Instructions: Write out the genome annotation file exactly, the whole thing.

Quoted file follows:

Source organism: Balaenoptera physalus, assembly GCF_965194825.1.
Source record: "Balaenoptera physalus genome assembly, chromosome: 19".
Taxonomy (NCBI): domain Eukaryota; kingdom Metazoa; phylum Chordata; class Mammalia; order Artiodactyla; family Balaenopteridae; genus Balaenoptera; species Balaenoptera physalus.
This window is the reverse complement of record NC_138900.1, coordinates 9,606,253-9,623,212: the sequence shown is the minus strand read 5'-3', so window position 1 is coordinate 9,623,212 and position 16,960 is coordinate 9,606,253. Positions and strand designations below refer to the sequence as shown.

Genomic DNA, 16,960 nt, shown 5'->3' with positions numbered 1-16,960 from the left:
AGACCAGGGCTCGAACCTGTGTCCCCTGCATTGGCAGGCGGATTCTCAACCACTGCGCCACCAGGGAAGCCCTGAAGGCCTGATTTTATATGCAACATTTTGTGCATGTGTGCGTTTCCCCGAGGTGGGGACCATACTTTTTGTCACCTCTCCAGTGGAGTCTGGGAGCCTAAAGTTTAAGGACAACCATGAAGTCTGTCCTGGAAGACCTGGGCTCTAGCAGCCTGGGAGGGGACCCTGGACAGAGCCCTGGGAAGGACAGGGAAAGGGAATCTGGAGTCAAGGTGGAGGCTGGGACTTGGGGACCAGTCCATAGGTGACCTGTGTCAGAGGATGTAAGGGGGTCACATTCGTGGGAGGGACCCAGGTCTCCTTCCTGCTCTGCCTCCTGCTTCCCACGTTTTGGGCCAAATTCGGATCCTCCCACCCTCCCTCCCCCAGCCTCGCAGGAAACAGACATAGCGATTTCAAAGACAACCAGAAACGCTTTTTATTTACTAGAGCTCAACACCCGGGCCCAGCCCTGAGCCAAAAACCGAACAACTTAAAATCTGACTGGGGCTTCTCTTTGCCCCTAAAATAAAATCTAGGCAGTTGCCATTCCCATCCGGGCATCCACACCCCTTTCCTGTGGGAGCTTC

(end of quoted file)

Source organism: Balaenoptera physalus, assembly GCF_965194825.1.
Source record: "Balaenoptera physalus genome assembly, chromosome: 19".
Taxonomy (NCBI): domain Eukaryota; kingdom Metazoa; phylum Chordata; class Mammalia; order Artiodactyla; family Balaenopteridae; genus Balaenoptera; species Balaenoptera physalus.
This window is the reverse complement of record NC_138900.1, coordinates 9,606,253-9,623,212: the sequence shown is the minus strand read 5'-3', so window position 1 is coordinate 9,623,212 and position 16,960 is coordinate 9,606,253. Positions and strand designations below refer to the sequence as shown.

Genomic DNA, 16,960 nt, shown 5'->3' with positions numbered 1-16,960 from the left:
AGACCAGGGCTCGAACCTGTGTCCCCTGCATTGGCAGGCGGATTCTCAACCACTGCGCCACCAGGGAAGCCCTGAAGGCCTGATTTTATATGCAACATTTTGTGCATGTGTGCGTTTCCCCGAGGTGGGGACCATACTTTTTGTCACCTCTCCAGTGGAGTCTGGGAGCCTAAAGTTTAAGGACAACCATGAAGTCTGTCCTGGAAGACCTGGGCTCTAGCAGCCTGGGAGGGGACCCTGGACAGAGCCCTGGGAAGGACAGGGAAAGGGAATCTGGAGTCAAGGTGGAGGCTGGGACTTGGGGACCAGTCCATAGGTGACCTGTGTCAGAGGATGTAAGGGGGTCACATTCGTGGGAGGGACCCAGGTCTCCTTCCTGCTCTGCCTCCTGCTTCCCACGTTTTGGGCCAAATTCGGATCCTCCCACCCTCCCTCCCCCAGCCTCGCAGGAAACAGACATAGCGATTTCAAAGACAACCAGAAACGCTTTTTATTTACTAGAGCTCAACACCCGGGCCCAGCCCTGAGCCAAAAACCGAACAACTTAAAATCTGACTGGGGCTTCTCTTTGCCCCTAAAATAAAATCTAGGCAGTTGCCATTCCCATCCGGGCATCCACACCCCTTTCCTGTGGGAGCTTC